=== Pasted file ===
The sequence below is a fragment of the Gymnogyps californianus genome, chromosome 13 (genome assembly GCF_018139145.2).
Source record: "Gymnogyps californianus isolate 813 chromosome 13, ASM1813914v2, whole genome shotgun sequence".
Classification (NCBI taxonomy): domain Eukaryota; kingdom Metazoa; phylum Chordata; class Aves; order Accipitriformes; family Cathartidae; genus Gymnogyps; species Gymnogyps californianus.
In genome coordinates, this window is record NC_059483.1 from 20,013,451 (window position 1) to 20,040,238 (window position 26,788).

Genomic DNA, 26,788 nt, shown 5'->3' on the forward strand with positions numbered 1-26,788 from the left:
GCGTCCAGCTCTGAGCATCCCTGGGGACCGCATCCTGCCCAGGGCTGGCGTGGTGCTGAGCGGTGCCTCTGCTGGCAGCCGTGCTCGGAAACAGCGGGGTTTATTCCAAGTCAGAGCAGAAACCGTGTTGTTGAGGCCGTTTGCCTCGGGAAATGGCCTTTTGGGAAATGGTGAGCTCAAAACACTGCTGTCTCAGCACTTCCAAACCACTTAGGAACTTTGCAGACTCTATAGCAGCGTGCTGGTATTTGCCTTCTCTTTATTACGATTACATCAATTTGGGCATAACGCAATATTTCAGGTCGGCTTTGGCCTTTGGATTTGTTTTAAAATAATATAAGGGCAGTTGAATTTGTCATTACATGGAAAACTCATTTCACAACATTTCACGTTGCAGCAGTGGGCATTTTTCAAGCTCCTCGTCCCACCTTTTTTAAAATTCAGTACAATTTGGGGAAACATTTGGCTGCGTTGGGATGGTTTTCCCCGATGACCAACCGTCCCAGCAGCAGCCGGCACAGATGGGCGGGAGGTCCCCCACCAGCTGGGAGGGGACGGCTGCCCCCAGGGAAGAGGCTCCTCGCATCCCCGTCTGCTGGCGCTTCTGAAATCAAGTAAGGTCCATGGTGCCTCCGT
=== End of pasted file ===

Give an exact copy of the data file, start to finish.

The sequence below is a fragment of the Gymnogyps californianus genome, chromosome 13 (genome assembly GCF_018139145.2).
Source record: "Gymnogyps californianus isolate 813 chromosome 13, ASM1813914v2, whole genome shotgun sequence".
Classification (NCBI taxonomy): domain Eukaryota; kingdom Metazoa; phylum Chordata; class Aves; order Accipitriformes; family Cathartidae; genus Gymnogyps; species Gymnogyps californianus.
In genome coordinates, this window is record NC_059483.1 from 20,013,451 (window position 1) to 20,040,238 (window position 26,788).

Genomic DNA, 26,788 nt, shown 5'->3' on the forward strand with positions numbered 1-26,788 from the left:
GCGTCCAGCTCTGAGCATCCCTGGGGACCGCATCCTGCCCAGGGCTGGCGTGGTGCTGAGCGGTGCCTCTGCTGGCAGCCGTGCTCGGAAACAGCGGGGTTTATTCCAAGTCAGAGCAGAAACCGTGTTGTTGAGGCCGTTTGCCTCGGGAAATGGCCTTTTGGGAAATGGTGAGCTCAAAACACTGCTGTCTCAGCACTTCCAAACCACTTAGGAACTTTGCAGACTCTATAGCAGCGTGCTGGTATTTGCCTTCTCTTTATTACGATTACATCAATTTGGGCATAACGCAATATTTCAGGTCGGCTTTGGCCTTTGGATTTGTTTTAAAATAATATAAGGGCAGTTGAATTTGTCATTACATGGAAAACTCATTTCACAACATTTCACGTTGCAGCAGTGGGCATTTTTCAAGCTCCTCGTCCCACCTTTTTTAAAATTCAGTACAATTTGGGGAAACATTTGGCTGCGTTGGGATGGTTTTCCCCGATGACCAACCGTCCCAGCAGCAGCCGGCACAGATGGGCGGGAGGTCCCCCACCAGCTGGGAGGGGACGGCTGCCCCCAGGGAAGAGGCTCCTCGCATCCCCGTCTGCTGGCGCTTCTGAAATCAAGTAAGGTCCATGGTGCCTCCGT